Bebop Spoken Here -- Here, being the north-east of England -- centred in the blues heartland of Newcastle and reaching down to the Tees Delta and looking upwards to the Land of the Kilt.
Not a very original title, I know; not even an accurate one as my taste, whilst centred around the music of Bird and Diz, extends in many directions and I listen to everything from King Oliver to Chick Corea and beyond. Not forgetting the Great American Songbook the contents of which has provided the inspiration for much great jazz and quality popular singing for round about a century.
The idea of this blog is for you to share your thoughts and pass on your comments on discs, gigs, jazz - music in general. If you've been to a gig/concert or heard a CD that knocked you sideways please share your views with us. Tell us about your favourites, your memories, your dislikes.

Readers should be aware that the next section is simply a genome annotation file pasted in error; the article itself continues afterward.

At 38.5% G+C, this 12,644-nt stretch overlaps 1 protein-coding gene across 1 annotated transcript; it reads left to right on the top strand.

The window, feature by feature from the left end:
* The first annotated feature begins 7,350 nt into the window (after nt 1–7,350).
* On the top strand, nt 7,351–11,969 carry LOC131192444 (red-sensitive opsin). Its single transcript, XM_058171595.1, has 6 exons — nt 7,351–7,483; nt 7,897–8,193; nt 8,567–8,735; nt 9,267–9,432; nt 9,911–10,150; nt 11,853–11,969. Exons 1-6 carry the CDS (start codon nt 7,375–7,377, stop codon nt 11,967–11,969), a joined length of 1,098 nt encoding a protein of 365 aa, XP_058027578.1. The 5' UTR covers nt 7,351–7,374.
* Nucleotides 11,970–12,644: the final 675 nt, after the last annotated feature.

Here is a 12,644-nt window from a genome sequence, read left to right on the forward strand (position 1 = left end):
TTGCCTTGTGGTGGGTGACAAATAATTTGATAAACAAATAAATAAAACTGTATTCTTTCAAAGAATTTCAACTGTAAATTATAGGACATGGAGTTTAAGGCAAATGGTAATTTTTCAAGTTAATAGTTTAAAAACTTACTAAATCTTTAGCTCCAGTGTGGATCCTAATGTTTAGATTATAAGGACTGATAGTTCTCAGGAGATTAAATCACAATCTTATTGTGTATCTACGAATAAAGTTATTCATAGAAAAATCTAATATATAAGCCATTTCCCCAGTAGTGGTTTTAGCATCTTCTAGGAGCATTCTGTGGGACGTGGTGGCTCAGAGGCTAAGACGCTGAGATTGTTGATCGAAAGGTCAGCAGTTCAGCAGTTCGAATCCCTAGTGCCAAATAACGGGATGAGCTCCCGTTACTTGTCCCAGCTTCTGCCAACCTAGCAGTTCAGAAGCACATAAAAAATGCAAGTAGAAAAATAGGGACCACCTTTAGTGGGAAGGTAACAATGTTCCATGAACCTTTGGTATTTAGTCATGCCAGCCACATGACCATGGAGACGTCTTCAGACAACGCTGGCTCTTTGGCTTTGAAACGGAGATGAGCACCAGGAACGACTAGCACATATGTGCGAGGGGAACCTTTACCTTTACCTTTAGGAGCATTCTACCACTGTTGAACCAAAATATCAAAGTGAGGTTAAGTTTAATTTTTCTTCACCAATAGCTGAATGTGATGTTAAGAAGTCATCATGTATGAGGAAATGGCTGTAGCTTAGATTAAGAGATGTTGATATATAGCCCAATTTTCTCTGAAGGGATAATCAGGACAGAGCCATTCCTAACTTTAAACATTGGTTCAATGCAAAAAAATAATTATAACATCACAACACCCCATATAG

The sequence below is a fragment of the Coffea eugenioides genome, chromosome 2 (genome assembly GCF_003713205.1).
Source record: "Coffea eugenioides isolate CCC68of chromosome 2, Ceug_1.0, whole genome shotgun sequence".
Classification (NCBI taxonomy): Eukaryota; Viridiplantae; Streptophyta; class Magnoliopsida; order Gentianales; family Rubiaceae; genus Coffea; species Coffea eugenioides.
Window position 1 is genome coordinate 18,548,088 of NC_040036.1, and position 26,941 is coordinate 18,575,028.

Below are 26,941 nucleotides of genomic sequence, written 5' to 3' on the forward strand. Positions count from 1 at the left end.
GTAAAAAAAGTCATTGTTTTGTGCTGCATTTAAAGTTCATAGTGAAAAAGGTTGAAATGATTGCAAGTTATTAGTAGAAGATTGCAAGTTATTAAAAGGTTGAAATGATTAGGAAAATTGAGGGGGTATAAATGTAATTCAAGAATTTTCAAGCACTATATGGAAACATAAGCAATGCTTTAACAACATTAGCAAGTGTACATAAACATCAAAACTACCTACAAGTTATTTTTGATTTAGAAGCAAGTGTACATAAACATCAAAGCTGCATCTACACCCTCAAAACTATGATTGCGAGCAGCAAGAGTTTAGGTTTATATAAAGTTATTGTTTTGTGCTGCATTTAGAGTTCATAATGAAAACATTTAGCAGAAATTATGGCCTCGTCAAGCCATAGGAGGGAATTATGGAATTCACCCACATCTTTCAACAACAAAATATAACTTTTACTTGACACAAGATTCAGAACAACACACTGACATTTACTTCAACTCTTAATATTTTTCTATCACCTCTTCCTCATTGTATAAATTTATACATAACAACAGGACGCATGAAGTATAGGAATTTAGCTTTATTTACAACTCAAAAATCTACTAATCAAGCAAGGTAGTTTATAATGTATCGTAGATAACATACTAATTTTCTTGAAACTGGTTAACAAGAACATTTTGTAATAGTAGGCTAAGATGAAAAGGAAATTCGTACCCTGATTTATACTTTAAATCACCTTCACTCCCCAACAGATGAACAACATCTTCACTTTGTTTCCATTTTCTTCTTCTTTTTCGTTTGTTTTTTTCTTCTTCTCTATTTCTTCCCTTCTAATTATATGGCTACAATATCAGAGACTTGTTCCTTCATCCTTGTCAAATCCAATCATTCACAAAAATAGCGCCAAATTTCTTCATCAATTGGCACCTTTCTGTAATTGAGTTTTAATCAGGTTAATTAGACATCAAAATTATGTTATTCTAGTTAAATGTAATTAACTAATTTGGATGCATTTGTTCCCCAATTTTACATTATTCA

Lance (Who wishes it to be known that he is not responsible for postings other than his own and that he's not always responsible for them.)
Contact: lanceliddle@gmail.com I look forward to hearing from you.

Submissions for review

Whilst we appreciate the many emails, texts, messages and other communications we receive requesting album/gig reviews on BSH, regrettably, we are unable to reply to all of them other than those we are able to answer with a positive response.
Similarly, CDs received by post will only be considered if accompanied by sufficient background material.
Finally, bear in mind that this is a jazz-based site when submitting your album.
Lance